For a couple of years when I was growing up, most of my family’s “new” possessions started out in the house next door. Our neighbors were wealthier than we were – especially when Dad was out of work and mom was a student teacher – and they regularly gave us the things they outgrew or grew bored of.
I don’t remember there being any stigma attached – all us kids were good friends and it didn’t seem to matter to any of us whether the toys were kept at their house or ours. The only time I remember being uncomfortable was when I tried to fit into the girl next door’s hand-me-downs.
Ever seen a squat, busty 12 year old try to squeeze herself into a dress that had fit a lithe surfer girl? That was me at sixth-grade graduation.
But I digress.
My mom also received hand-me-downs from the mom next door, but hers came in the form of furniture and magazines. Our neighbor had excellent taste, and she redecorated fairly regularly so we always had beautiful things, just a couple of years the wrong side of brand new.
I loved it most when mom got magazines because they were always about home decor. Mom encouraged me to cut out pictures I liked and put them in a scrapbook alongside descriptions of what my house would one day look like.
I have no idea where those books are now, but I vividly remember writing about the items I chose and imagining spending my adulthood in a home I’d created myself.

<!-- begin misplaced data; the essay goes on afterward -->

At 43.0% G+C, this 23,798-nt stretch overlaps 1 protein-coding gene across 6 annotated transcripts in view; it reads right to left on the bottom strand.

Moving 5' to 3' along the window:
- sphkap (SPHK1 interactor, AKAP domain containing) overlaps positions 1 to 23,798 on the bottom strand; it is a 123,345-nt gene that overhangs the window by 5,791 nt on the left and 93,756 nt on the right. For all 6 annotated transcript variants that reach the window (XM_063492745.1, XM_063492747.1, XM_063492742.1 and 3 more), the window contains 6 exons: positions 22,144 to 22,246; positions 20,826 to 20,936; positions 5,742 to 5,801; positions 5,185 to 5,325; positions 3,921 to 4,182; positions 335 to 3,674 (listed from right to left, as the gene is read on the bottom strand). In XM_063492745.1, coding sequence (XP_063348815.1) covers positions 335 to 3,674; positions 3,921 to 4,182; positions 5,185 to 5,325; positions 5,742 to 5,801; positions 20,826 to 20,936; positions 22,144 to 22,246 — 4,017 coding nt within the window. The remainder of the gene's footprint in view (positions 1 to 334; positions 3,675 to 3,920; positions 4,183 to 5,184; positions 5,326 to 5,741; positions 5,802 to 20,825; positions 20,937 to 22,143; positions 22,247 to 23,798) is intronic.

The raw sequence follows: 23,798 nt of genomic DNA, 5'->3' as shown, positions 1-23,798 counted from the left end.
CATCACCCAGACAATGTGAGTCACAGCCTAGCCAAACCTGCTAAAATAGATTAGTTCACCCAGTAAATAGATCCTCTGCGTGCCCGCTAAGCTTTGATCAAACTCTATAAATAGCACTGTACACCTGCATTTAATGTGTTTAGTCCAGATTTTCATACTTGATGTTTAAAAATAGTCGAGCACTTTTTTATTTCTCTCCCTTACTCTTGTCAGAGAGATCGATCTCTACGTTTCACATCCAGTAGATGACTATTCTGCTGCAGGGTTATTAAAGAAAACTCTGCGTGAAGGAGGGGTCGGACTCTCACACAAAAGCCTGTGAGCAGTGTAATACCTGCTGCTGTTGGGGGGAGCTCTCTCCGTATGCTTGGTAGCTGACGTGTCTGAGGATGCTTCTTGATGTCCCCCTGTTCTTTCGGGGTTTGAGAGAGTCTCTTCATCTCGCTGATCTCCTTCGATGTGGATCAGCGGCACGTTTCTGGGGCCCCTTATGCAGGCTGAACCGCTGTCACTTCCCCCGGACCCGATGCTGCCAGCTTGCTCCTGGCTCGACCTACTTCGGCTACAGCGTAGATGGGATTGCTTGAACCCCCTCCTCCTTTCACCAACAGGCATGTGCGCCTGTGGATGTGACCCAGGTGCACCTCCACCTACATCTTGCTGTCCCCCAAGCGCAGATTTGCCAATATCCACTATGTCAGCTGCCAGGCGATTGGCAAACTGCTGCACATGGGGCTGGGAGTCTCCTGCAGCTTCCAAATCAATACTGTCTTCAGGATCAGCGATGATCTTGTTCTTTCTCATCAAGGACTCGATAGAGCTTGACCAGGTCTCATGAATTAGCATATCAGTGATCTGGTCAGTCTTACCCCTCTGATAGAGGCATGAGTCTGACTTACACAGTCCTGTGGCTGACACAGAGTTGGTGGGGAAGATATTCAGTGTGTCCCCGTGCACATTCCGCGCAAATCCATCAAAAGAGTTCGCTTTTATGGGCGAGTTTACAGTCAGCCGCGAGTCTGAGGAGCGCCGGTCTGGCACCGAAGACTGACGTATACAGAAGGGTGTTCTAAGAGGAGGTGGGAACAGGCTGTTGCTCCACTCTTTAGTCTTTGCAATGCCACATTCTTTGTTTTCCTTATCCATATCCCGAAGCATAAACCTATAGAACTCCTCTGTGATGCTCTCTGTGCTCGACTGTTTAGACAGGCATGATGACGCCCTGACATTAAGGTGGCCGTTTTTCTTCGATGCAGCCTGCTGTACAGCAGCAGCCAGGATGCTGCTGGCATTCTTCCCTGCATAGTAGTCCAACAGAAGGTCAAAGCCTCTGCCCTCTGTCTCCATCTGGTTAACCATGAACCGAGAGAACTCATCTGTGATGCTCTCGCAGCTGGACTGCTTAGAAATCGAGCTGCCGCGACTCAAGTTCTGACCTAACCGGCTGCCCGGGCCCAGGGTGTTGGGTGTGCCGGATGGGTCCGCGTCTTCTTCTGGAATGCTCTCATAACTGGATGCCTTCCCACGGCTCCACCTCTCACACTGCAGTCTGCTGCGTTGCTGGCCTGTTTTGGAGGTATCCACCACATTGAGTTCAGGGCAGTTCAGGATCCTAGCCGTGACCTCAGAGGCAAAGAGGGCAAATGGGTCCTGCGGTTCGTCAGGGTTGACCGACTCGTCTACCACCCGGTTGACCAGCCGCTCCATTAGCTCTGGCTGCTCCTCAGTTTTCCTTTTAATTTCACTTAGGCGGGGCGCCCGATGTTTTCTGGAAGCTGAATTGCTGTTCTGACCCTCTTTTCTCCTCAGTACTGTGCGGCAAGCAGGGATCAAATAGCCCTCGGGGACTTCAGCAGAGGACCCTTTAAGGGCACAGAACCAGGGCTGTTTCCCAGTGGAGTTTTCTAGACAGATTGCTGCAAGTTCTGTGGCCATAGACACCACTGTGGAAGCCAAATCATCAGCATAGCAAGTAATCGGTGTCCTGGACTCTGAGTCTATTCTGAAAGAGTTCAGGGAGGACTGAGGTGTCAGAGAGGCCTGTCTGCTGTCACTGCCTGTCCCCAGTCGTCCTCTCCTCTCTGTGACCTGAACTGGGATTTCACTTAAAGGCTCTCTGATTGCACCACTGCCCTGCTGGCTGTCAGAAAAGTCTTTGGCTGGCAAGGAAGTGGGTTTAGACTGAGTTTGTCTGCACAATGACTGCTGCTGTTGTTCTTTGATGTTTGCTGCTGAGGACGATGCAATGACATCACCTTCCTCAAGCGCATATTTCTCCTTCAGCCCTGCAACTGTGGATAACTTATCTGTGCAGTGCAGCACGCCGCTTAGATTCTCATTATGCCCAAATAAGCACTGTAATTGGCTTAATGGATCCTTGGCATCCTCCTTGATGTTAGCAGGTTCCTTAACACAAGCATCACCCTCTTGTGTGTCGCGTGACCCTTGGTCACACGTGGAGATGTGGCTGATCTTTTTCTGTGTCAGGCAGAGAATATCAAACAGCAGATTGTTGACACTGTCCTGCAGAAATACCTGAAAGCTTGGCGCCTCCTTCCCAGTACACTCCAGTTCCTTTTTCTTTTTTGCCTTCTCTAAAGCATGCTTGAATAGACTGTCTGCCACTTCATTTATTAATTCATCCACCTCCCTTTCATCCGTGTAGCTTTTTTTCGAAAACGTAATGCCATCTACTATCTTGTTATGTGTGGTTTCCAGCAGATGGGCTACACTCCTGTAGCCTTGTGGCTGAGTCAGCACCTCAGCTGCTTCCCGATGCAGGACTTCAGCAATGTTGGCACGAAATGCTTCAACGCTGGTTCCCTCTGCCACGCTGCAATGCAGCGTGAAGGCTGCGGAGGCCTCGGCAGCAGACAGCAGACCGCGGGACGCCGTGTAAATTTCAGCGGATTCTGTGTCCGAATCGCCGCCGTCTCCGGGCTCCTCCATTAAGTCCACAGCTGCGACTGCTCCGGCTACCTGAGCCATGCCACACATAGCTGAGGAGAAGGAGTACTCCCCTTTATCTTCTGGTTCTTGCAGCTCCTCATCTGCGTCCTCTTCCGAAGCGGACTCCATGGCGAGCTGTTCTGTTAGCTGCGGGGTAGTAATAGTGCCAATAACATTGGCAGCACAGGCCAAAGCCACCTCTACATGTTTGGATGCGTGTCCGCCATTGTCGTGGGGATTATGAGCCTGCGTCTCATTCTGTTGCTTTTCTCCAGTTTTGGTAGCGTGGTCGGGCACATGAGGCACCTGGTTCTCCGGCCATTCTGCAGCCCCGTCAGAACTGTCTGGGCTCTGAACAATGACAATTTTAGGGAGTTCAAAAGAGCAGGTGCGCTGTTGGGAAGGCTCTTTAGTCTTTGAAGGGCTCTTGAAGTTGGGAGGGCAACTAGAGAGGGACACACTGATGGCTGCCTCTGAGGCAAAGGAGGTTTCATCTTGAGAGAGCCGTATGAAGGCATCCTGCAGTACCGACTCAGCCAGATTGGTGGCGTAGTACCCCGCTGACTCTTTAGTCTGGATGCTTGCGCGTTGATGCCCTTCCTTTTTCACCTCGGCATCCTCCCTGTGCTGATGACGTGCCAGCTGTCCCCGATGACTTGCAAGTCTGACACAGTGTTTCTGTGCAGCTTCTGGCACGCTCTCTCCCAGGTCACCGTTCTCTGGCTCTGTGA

Before long, I began picturing myself as a writer in that home, and it’s an image that’s stuck with me all these years.
I’m sure most writers think about what their ideal writing space would be. Some are lucky enough to have their own room, or a basement to convert, or a little annex in the back yard where they can create the best atmosphere for their imagination to thrive.
I have a couch, and I balance my netbook on a pillow, but I find it difficult to concentrate when the flat’s messy.
Sometimes I go to Starbucks and mentally block out the music, but if other customers are having a bizarre conversation I find it hard to ignore.
If money were no object, I would create the same dream space I imagined as a kid (does that mean I haven’t matured?). It would be a log cabin on a tranquil emerald lake. There would be no spooky felled trees at the bottom of the lake, unlike the only lake I’ve ever swum in (somewhere in Washington state), which gave me the willies.
The cabin would be surrounded by wildflowers for most of the year. Of course, they’d change with the seasons.
I’d be able to see the next-closest cabin through the trees in the distance – too far to be overlooked but close enough to call for help (I read too many slasher mysteries as a kid, clearly).
I’d have a daybed on the sleeping porch for really hot nights and a sleigh bed piled high with Grandma’s handmade quilts for snowy nights.
I’d take my netbook down to my personal dock to write. Sometimes I’d write while lazing around in my rowboat.
Oh, and there would be no mosquitoes, no stinging insects, and nothing that buzzes past your ear. Only pretty bugs allowed.
But most of all, I’d have earned enough to pay someone else to clean my cabin. Hey – I have to be realistic about my dreams, right?
If you could create your own space to write in, what would it look like? What are the most important details to get right in your writing space?